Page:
Maternity leave is not guaranteed for every new mother in the United States, and paid time off is even less common. A shocking new report from nonprofit magazine In These Times revealed that nearly 25% of employed mothers in the U.S. return to work within two weeks of giving birth.
The reason why became clear after an analysis of data from the Department of Labor, as well as stories collected from new mothers. Reportedly, working moms are returning to their jobs early, because they cannot afford to miss their paycheck. Against doctors’ advice, many women have no choice but to work so they can provide food for their families.
It’s no mystery why women return to work so soon. Only 13% of workers in the U.S. have access to paid leave and 40% of households with children under 18 rely heavily on a mother’s income. In fact, In These Times found that of all workers who took family or medical leave in 2012, 23% of women took less than two weeks off to care for a newborn infant.
Education and occupation are other factors that determine how much leave a woman takes. First, there is a disparity between moms who have a college education and those who do not. 80% of college grads took at least six weeks off to care for their newborn, while only 54% of women without degrees did the same.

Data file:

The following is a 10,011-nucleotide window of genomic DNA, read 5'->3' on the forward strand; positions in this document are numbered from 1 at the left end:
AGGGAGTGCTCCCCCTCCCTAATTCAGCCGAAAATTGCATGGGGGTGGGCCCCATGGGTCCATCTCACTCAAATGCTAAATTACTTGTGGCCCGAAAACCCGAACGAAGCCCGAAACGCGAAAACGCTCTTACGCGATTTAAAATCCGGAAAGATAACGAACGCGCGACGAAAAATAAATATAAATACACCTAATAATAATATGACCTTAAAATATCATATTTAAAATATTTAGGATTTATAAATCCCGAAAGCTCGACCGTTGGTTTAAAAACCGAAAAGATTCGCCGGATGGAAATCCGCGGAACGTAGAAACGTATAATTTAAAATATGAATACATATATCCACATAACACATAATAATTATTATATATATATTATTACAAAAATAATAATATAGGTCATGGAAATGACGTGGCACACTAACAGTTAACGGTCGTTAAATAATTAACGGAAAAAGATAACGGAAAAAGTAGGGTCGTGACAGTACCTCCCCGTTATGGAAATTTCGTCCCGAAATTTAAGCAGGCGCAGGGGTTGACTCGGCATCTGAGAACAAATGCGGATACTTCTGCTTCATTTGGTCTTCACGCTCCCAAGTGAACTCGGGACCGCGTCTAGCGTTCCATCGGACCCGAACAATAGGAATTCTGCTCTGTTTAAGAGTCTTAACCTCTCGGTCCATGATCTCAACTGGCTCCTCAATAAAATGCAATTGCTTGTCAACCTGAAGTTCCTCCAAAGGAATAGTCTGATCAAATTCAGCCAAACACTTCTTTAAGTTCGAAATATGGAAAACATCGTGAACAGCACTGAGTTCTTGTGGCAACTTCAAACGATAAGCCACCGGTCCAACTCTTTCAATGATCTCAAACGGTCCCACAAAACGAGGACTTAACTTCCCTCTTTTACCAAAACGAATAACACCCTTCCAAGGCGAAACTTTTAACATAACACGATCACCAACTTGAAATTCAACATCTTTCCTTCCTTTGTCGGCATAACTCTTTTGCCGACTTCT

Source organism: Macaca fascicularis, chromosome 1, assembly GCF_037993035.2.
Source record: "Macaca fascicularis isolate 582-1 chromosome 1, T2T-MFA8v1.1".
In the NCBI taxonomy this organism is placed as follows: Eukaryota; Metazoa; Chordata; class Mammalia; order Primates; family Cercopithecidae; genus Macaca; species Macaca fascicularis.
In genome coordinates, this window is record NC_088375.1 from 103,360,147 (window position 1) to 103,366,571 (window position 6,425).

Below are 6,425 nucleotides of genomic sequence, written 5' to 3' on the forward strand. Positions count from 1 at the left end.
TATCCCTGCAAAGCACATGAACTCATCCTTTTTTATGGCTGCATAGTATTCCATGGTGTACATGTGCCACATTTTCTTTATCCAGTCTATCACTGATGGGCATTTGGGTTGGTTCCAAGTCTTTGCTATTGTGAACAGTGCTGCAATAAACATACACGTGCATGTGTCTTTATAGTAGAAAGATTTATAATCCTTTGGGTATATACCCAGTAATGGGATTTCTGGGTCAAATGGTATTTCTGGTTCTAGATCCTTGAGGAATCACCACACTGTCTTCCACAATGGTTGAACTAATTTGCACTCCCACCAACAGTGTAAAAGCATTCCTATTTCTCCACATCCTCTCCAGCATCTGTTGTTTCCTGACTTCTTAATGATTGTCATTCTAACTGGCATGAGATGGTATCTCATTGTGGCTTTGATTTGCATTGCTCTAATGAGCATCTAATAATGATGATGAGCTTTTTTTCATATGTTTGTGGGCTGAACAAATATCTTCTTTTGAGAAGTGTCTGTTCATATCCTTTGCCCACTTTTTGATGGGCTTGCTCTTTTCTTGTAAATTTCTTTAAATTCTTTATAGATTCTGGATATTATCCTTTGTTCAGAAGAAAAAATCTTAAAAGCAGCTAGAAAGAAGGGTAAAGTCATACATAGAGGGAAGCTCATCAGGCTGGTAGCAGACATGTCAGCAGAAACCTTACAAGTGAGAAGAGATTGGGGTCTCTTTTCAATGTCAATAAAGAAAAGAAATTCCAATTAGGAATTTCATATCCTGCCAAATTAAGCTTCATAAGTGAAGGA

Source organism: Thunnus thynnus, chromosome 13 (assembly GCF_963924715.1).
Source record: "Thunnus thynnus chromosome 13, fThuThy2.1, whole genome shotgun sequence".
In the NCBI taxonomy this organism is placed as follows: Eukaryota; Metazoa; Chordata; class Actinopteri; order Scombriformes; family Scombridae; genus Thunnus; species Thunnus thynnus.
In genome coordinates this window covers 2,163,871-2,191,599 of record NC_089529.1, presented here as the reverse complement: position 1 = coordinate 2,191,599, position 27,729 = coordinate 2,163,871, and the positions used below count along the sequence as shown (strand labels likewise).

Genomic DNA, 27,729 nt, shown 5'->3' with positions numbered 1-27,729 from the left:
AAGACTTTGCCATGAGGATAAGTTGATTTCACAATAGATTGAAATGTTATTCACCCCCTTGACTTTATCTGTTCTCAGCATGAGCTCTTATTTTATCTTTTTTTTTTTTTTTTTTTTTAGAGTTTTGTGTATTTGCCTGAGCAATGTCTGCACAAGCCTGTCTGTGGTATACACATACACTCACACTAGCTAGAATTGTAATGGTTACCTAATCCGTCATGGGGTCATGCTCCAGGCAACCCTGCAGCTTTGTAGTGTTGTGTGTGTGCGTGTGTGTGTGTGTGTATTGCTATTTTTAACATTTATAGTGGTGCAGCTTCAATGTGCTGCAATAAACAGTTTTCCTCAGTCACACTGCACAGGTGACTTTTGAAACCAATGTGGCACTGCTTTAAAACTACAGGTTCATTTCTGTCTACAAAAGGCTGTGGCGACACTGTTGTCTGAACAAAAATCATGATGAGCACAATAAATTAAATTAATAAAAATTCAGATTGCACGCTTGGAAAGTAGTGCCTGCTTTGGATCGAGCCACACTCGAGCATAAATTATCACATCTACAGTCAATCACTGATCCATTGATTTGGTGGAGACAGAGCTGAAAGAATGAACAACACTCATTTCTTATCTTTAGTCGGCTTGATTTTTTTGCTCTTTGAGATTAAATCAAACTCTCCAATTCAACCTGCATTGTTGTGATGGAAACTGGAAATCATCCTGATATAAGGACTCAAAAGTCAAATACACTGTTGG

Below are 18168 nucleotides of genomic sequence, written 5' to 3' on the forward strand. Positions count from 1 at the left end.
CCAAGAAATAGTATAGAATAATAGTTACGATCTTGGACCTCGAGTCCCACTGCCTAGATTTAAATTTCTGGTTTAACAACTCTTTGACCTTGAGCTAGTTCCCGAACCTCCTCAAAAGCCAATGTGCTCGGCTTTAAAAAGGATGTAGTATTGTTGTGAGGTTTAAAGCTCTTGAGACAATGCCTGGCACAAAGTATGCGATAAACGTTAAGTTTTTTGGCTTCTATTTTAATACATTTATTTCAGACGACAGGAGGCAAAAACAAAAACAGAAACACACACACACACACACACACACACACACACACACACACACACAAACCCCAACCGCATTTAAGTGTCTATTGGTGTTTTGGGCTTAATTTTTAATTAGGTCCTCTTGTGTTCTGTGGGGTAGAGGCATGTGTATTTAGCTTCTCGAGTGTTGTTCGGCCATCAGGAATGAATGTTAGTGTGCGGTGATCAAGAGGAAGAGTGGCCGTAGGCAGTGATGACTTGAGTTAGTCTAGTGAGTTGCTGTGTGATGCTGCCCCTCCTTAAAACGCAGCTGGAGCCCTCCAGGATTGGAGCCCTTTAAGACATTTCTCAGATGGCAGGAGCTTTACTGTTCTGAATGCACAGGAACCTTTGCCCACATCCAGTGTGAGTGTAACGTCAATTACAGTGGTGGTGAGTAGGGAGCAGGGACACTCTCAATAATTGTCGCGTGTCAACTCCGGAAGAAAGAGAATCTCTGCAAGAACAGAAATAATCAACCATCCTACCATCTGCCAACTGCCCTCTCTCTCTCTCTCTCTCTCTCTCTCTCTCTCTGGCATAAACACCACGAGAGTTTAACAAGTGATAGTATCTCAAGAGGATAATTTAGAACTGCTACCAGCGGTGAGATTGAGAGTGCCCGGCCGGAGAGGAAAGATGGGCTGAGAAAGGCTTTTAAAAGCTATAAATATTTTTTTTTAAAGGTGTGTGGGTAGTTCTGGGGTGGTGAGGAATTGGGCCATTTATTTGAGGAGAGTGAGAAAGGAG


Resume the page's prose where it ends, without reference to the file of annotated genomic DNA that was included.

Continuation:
Secondly, what a woman does for a living makes a major difference in whether she has paid time off or not. While 88% of private sector managers and financial workers had paid time off, only 40% of service workers had the same benefit.
The Family Medical Leave Act of 1993 (FMLA) provides maternity leave for mothers in the U.S. given they meet certain requirements. It mandates up to 12 weeks job-protected, but unpaid, leave to moms caring for a newborn, as long as they work for a company with at least 50 employees, have maintained employment with that company for 12 months, and have accumulated at least 1,250 working hours during those 12 months.
Investigative reporter Sharon Lerner interviewed a woman whose story demonstrates that FMLA does not provide protection for everyone. This woman saved her vacation days and purchased disability insurance in anticipation of going two months without income when her baby arrived. Then, she timed the conception of her child to coincide with when she would be eligible for job-protected leave.
However, the woman had a premature baby, too soon to qualify for FMLA leave or support from disability insurance. With no guarantee she would not lose her job, and no income, she was forced to return to work two weeks later, with her son still under medical supervision.